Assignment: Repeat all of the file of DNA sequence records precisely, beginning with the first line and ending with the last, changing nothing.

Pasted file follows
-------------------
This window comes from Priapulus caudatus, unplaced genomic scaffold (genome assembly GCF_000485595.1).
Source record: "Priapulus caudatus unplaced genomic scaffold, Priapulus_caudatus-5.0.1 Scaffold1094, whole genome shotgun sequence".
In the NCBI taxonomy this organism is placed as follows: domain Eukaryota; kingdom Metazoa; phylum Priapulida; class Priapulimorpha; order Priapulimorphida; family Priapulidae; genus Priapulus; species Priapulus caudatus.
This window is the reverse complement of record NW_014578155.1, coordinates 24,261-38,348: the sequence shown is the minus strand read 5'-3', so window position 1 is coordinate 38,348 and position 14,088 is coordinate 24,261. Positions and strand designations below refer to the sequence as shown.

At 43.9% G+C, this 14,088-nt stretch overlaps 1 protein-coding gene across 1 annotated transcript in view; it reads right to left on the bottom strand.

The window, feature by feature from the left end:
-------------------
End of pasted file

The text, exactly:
This window comes from Priapulus caudatus, unplaced genomic scaffold (genome assembly GCF_000485595.1).
Source record: "Priapulus caudatus unplaced genomic scaffold, Priapulus_caudatus-5.0.1 Scaffold1094, whole genome shotgun sequence".
In the NCBI taxonomy this organism is placed as follows: domain Eukaryota; kingdom Metazoa; phylum Priapulida; class Priapulimorpha; order Priapulimorphida; family Priapulidae; genus Priapulus; species Priapulus caudatus.
This window is the reverse complement of record NW_014578155.1, coordinates 24,261-38,348: the sequence shown is the minus strand read 5'-3', so window position 1 is coordinate 38,348 and position 14,088 is coordinate 24,261. Positions and strand designations below refer to the sequence as shown.

At 43.9% G+C, this 14,088-nt stretch overlaps 1 protein-coding gene across 1 annotated transcript in view; it reads right to left on the bottom strand.

The window, feature by feature from the left end: